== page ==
Golden years don’t come cheap: Price of retirement has just gotten a lot higher

The cost of a comfortable retirement has jumped by almost 8 per cent in the past year, according to the superannuation industry.

May 26, 2023, updated May 26, 2023
Retirement costs have continued to increase:(Image Unsplash)

Retirement costs have continued to increase:(Image Unsplash)

A comfortable retirement would now need an income of $70,482 a year for couples and $50,000 for a single person, after a rise of 1.1 per cent in the March quarter.

Fortunately, for retirees the strength of equity and bond markets has meant that superannuation funds had performed strongly this financial year. Up until concerns emerged of a potential US debt default, funds were looking at returns of about 8 per cent this year.

The Association of Superannuation Funds Australia chief executive Dr Martin Fahy said retiree budgets had been under pressure from inflation in the past 18 months, especially for the rising costs in essential items like food and energy. Electricity costs had risen 15 per cent in the past year.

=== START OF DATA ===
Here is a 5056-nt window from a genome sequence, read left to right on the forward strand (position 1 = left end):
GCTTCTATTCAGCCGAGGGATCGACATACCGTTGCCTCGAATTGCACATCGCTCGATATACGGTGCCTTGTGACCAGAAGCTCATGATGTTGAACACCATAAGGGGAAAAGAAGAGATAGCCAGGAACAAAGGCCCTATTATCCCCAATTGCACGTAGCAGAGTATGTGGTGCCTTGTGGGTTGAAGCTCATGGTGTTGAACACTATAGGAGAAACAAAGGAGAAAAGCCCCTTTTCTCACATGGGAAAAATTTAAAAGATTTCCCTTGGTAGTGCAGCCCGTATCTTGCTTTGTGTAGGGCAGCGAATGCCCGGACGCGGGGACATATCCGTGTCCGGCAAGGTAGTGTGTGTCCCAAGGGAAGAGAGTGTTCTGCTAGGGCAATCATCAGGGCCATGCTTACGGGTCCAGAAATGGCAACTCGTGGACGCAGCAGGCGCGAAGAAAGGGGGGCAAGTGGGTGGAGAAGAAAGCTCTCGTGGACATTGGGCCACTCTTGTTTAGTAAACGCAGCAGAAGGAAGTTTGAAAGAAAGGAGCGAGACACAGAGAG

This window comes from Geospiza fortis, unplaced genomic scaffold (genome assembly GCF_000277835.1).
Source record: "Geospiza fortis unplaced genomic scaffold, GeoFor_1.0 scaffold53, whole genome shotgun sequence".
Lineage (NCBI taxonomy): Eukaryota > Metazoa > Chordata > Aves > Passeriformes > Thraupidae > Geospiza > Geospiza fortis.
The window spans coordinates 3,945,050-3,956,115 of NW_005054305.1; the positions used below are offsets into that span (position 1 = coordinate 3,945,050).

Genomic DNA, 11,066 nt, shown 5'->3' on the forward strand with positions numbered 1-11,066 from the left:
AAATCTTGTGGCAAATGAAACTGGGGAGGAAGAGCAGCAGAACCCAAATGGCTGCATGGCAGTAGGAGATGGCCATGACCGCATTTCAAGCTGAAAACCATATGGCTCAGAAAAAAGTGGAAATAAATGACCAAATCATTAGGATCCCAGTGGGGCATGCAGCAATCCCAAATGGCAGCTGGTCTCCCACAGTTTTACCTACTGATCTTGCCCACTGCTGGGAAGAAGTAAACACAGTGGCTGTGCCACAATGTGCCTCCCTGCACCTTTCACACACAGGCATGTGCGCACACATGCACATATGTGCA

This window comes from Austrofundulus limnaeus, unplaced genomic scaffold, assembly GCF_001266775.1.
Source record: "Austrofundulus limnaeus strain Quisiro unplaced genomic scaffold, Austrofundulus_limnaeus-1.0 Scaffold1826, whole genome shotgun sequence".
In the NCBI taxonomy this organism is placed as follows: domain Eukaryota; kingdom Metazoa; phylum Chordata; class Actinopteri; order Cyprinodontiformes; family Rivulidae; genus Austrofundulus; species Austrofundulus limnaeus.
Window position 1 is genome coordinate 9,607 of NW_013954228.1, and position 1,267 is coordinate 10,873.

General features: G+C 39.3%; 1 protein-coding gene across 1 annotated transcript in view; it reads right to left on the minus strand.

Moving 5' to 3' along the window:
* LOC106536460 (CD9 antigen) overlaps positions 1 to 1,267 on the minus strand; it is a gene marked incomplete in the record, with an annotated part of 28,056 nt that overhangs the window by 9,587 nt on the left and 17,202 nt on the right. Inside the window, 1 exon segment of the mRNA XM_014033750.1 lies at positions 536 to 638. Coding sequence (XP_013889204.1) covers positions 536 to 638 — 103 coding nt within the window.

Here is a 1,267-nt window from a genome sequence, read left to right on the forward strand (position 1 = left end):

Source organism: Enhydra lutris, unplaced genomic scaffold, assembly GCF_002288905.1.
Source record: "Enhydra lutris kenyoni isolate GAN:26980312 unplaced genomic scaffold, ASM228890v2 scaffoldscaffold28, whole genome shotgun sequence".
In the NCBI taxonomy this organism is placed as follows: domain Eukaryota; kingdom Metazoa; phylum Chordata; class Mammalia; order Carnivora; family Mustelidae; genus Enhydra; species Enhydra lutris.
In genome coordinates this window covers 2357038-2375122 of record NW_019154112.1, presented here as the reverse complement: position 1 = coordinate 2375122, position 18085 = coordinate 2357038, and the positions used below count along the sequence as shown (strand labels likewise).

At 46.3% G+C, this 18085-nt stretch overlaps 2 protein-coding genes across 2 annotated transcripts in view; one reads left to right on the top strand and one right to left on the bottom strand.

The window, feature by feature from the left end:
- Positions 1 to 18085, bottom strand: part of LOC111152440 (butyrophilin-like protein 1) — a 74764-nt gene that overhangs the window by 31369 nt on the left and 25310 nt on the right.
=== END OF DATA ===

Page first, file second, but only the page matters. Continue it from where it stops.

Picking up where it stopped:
“Self-funded retirees would not be eligible for Federal Government budget measures aimed at relieving the cost of living pressures and despite recent adjustments to the aged pension, payments continue to lag inflation,” Fahy said.

He said in the March quarter medical and hospital costs were up 4.2 per cent and pharmaceutical costs rose 4.5 per cent. Insurance costs rose by 3.5 per cent.

Domestic travel and accommodation costs rose 4.7 per cent in the quarter and were up 25 per cent for the year. International travel costs fell by 8.2 per cent in the quarter but this was because many of the markets went into their low season. The annual increase was still 38 per cent.

Fruit and vegetables were up 2.4 per cent in the quarter and food and meal costs were up 8 per cent for the year.

The annual increase in gas prices of 26 per cent was the highest on record. Electricity was up 15.5 per cent for the year. Costs were expected to rise another 25 per cent from July 1, however some of this could be offset by Government rebates.

From July 1, the superannuation guarantee increases to 11 per cent which Fahy said would help people save for a better retirement.

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Fahy has also announced he would step down from his ASFA role after seven years in the job.






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